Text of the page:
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Monday, June 28, 2004

Our Opinion

Printing the Legend


Facts are stupid things.
— Ronald Reagan

Now that the ritual of deification is over, perhaps some dose of reason can be restored — even if only in droplets — to our national order (although given the current administration, that seems a futile wish). Considering the circumstances of his life — that Hollywood, in other words, was his road to civic engagement and, even more important, that the essence of his politics resided in his, admittedly exceptional, ability to transform parable into public policy — it was strange that only one person saw the (manifest) truth that united past, present, and future in Ronald Reagan’s life. Paul Krugman (who else?) began his column of June 11 (see “An Economic Legend”) in the New York Times by quoting The Man Who Shot Liberty Valance. At the end of that canonical American film, John Ford has a young reporter sum up the contradictions of what we now call a nation’s foundation myths (or, as the case may be, its ongoing self-delusions) with the famous lines: “This is the West….When the legend becomes fact, print the legend.”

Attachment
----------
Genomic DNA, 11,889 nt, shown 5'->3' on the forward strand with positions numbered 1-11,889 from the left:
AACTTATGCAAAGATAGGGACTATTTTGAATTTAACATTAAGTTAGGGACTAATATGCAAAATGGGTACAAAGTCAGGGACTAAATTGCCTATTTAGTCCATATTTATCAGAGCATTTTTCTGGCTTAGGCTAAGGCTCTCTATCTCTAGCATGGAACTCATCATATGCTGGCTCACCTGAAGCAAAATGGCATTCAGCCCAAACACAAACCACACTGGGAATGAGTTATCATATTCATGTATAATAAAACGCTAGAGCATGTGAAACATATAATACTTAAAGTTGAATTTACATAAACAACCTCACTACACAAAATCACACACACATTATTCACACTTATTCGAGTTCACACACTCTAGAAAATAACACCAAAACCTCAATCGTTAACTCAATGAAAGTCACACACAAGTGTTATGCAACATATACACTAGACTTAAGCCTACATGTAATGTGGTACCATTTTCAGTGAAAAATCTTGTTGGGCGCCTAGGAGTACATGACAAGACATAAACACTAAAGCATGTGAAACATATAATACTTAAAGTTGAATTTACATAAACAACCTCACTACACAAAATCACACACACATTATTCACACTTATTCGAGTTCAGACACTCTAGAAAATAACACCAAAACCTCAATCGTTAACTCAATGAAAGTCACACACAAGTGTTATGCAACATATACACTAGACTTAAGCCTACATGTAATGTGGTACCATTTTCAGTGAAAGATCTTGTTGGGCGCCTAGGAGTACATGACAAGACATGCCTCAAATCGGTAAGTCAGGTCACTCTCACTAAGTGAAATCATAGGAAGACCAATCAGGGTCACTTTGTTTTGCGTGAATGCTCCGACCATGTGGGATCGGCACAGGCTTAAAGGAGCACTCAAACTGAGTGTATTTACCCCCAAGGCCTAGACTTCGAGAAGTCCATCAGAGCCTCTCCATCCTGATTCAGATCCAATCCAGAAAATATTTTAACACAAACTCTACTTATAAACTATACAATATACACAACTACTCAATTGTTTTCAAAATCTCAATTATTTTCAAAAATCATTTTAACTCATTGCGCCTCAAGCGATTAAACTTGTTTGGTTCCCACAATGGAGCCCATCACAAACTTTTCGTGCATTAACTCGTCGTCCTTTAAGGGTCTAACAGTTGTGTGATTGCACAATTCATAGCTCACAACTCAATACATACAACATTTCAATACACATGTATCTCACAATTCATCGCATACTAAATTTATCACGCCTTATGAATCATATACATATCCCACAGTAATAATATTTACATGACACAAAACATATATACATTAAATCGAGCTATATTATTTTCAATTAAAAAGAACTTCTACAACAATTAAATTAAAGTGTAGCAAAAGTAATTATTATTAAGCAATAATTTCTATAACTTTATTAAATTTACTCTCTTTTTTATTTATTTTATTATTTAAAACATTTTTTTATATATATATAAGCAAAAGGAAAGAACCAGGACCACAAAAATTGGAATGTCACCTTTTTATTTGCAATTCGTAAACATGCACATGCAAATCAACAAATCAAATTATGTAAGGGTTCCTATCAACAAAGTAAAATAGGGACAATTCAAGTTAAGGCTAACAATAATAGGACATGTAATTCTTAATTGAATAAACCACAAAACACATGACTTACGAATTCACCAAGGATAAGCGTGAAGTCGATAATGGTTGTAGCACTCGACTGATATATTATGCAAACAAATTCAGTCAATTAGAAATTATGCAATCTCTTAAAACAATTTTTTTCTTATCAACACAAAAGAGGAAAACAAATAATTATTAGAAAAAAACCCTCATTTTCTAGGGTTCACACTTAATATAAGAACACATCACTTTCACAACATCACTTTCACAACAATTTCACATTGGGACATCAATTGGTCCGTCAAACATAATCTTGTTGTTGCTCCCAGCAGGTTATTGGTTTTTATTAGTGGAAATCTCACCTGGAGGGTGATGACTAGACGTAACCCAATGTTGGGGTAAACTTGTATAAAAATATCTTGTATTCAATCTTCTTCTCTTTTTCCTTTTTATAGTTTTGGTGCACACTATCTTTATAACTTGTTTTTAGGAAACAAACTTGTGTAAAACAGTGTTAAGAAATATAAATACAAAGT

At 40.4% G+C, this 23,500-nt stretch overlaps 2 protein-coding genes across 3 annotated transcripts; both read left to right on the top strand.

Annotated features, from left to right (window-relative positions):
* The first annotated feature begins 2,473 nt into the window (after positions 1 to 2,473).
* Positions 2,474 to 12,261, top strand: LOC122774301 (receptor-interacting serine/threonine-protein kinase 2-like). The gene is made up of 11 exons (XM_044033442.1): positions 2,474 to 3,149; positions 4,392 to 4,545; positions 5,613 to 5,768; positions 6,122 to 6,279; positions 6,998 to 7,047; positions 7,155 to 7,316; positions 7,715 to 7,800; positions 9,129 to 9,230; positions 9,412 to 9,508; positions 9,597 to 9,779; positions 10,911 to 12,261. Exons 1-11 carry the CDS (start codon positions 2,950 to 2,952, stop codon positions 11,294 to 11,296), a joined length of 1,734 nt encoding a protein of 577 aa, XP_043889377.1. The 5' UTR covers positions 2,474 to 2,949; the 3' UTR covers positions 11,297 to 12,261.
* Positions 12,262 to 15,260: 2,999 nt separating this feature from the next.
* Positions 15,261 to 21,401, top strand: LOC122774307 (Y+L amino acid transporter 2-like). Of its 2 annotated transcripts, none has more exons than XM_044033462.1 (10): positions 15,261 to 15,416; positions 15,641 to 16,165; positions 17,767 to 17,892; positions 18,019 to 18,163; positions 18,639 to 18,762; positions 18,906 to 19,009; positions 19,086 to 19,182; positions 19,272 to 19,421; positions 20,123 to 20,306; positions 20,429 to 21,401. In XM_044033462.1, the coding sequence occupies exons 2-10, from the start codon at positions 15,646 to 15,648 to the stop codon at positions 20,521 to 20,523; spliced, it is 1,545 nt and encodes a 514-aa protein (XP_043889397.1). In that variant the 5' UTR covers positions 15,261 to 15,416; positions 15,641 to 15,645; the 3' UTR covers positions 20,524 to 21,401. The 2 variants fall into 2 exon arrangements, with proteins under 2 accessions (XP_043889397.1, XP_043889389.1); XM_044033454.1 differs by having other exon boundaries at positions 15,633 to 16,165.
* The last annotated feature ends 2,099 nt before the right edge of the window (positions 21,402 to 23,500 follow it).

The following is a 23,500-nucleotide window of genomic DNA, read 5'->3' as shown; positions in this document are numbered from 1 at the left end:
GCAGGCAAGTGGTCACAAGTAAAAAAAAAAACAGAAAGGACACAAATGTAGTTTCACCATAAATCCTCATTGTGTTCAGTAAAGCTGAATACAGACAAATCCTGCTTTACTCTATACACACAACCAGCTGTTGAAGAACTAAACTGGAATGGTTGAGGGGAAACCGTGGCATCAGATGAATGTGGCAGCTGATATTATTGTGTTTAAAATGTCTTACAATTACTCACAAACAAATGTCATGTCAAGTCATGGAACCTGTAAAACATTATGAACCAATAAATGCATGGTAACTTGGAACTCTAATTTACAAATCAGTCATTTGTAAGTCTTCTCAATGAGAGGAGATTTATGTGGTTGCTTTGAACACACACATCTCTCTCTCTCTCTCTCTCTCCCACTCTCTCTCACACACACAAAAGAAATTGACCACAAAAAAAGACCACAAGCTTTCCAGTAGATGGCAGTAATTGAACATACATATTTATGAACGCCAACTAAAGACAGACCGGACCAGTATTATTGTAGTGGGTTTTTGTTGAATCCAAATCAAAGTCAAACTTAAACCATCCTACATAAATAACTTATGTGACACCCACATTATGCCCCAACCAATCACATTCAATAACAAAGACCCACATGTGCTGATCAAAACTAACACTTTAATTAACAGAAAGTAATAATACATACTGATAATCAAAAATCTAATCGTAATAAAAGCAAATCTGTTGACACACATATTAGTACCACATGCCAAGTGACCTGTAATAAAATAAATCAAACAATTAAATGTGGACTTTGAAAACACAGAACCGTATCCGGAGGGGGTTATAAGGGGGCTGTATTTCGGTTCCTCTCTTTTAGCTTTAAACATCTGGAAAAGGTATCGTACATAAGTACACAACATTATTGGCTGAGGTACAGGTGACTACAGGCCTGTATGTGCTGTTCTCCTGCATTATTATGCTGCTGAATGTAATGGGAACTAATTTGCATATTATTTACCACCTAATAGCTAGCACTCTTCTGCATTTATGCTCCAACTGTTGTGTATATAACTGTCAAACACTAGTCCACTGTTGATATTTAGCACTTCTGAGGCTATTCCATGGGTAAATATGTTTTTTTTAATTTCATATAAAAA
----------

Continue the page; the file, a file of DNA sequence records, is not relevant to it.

John Ford was, of course, a conservative Republican when Ronald Reagan was still a liberal Democrat. But Ford’s vision of America was as clear as those iconic vistas of Monument Valley that he transformed into poignant visual metaphors for his nation. Ford loved his country, but he was never seduced by it (as his art bore out). There have always been two kinds of conservatives: the vast majority that fundamentally fears the world and so retreats into a joyless (and hopeless) blind alley of paranoia and delusional self-preservation; and a tiny minority, which loves the world, genuinely and deeply, but understands the irreducible tragedy of the human condition (social injustice multiplied inescapably by moira) and so refuses to accept the ideological (and facile) consolations of either “progress” or a benign deity.

What made Ronald Reagan unique, as virtually all the pundits commented after his death, was his distinctly un-conservative “optimism.” What the pundits could not do, however, is explain this strange deviation, which is why, among the deluge of commentary that rained on us all week following the late president’s demise, there was nary a branch of sanity to which we could cling to avoid being swept away in the bathetic inundation that flooded the land. In the end, it took a linguist to explain what should have been obvious: that it was because he came of political age in the Hollywood left that Ronald Reagan transformed the American right.